United Nations chief Antonio Guterres has demanded an "immediate" halt to fighting in Yemen, as he warned that the country stands on a "precipice" and could face the world's "worst famine" for decades if violence continues unabated.
"Yemen has more problems than any people deserve to carry", Mattis said.
Turki al-Malki, a spokesman for the coalition, said in TV comments that no flights or global aid efforts at the airport were affected by the airstrikes targeting the al-Dulaimi Air Base in Sanaa.
The appeal came as fighting intensified in the key rebel-held Red Sea port city of Hodeida, despite growing worldwide pressure to end a conflict that has left the country on the brink of starvation. "Subsequently, coalition air strikes must cease in all populated areas in", Pompeo said in a statement.
"The global community has a real opportunity to halt the senseless cycle of violence and to prevent an imminent catastrophe", Guterres said. US Defense Secretary Jim Mattis also called for an end to the almost four-year conflict. The U.S. has made a call to end the war, but there was no reference to the future of its arms sales to Saudi Arabia.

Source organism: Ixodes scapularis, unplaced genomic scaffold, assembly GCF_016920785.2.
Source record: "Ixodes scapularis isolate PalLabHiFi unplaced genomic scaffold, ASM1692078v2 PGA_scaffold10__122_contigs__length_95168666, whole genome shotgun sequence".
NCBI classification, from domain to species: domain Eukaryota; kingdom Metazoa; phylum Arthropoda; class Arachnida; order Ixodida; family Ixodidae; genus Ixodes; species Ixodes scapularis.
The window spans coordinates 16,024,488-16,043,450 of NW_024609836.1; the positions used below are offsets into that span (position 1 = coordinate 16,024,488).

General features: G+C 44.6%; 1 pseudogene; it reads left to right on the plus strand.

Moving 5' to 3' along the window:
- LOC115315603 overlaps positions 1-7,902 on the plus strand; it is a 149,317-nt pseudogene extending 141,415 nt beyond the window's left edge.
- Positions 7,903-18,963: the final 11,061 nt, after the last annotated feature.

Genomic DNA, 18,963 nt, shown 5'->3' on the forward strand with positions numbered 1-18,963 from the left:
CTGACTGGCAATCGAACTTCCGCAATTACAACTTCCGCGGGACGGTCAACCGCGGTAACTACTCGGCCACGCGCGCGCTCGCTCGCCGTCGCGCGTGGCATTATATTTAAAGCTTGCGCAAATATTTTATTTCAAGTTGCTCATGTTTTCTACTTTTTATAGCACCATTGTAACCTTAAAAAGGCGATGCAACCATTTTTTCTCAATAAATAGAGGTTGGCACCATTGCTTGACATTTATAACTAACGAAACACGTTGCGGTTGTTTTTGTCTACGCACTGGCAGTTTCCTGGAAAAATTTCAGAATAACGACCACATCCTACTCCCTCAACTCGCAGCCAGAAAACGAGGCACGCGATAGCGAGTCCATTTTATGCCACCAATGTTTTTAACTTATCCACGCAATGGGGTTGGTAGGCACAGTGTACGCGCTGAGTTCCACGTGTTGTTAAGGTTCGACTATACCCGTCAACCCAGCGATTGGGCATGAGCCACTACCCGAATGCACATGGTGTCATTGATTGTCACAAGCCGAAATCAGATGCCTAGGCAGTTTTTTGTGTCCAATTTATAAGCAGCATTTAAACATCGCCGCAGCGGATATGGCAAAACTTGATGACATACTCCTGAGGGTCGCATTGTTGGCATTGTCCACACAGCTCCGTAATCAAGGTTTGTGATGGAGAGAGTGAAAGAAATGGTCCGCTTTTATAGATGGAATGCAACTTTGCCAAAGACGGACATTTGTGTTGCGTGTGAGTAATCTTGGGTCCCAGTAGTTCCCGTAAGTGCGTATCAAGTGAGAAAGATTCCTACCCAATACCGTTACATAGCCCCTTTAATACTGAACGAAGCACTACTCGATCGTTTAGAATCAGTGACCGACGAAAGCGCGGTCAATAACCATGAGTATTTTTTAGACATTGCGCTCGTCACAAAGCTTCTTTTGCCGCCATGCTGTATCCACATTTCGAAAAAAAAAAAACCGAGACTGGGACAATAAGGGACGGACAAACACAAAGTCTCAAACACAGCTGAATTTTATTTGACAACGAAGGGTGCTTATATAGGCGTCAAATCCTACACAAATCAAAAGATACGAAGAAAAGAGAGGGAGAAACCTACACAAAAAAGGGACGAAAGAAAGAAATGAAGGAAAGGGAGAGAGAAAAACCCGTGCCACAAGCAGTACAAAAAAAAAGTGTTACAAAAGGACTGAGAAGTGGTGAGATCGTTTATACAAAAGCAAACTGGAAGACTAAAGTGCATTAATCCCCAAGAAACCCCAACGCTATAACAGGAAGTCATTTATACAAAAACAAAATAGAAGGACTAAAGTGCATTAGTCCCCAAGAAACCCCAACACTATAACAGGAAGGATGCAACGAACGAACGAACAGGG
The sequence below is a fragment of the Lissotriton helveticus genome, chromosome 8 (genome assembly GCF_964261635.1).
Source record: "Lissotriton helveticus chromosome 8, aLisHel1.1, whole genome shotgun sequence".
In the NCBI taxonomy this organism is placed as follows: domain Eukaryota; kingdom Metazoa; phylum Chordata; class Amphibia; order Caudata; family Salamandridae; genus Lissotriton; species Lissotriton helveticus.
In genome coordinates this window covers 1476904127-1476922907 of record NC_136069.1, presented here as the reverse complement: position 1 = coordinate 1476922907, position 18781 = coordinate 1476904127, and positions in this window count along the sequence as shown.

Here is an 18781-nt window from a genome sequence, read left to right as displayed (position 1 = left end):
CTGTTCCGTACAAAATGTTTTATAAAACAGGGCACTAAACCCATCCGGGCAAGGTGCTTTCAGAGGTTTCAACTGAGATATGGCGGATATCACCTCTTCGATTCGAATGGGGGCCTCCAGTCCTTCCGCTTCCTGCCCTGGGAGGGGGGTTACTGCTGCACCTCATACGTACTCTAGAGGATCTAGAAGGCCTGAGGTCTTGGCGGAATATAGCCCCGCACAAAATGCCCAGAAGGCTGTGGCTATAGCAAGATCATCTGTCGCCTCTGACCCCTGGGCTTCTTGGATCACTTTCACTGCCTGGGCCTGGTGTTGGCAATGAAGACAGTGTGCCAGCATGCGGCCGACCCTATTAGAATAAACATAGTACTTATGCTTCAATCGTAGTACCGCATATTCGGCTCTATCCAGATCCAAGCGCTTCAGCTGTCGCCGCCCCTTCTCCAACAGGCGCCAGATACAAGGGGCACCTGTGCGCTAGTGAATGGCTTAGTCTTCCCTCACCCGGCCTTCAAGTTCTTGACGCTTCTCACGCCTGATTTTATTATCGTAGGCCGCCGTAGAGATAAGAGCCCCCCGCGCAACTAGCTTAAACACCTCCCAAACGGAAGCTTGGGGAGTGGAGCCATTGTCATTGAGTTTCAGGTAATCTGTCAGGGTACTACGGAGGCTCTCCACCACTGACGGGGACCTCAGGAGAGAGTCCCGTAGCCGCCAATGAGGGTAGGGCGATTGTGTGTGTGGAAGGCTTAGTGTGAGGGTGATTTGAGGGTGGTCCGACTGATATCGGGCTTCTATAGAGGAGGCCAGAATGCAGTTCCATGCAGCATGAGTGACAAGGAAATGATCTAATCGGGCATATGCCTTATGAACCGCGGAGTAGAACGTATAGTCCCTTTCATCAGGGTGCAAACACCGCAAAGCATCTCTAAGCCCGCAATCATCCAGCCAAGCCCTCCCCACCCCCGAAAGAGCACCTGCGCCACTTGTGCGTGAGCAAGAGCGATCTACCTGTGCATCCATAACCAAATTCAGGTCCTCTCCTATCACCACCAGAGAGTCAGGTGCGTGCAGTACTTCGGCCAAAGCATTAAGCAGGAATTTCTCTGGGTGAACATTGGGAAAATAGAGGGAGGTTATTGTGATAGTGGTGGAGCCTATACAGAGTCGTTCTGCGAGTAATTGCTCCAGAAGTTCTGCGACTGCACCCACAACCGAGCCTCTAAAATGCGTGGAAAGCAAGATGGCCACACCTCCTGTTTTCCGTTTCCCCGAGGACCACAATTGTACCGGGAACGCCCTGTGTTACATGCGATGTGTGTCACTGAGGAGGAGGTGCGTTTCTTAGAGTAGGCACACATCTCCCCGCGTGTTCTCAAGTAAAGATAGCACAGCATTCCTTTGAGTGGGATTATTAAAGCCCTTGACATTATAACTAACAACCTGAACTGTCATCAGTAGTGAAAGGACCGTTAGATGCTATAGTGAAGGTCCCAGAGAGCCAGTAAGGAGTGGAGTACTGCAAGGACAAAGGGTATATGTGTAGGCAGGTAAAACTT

The Saudi-led coalition of Sunni Muslim nations is also wary of the spreading influence in the region of Iran's Shiite theocracy, widely said to be backing the Houthis.
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Saudi Arabia and the United Arab Emirates lead a regional coalition that is seeking to oust the Houthis and restore Yemen's internationally recognized government.
Airstrikes and naval artillery pounded rebel positions around the Red Sea costal city, where government backed-troops are launching a major ground assault in an attempt to wrest it from dug-in rebels.
Since the intervention, almost 10,000 civilians have been killed, according to the World Health Organization.
Fighting was focused around the airport, which the coalition failed to seize in a previous offensive, and also at the eastern entrance to the city and near a university that lies 4 km south of the port, which handles most of Yemen's imports.
On Wednesday, the UN International Children's Emergency Fund (UNICEF) said that 1.8 million Yemeni children under the age of five were facing acute malnutrition, and 400,000 were affected by severe acute malnutrition.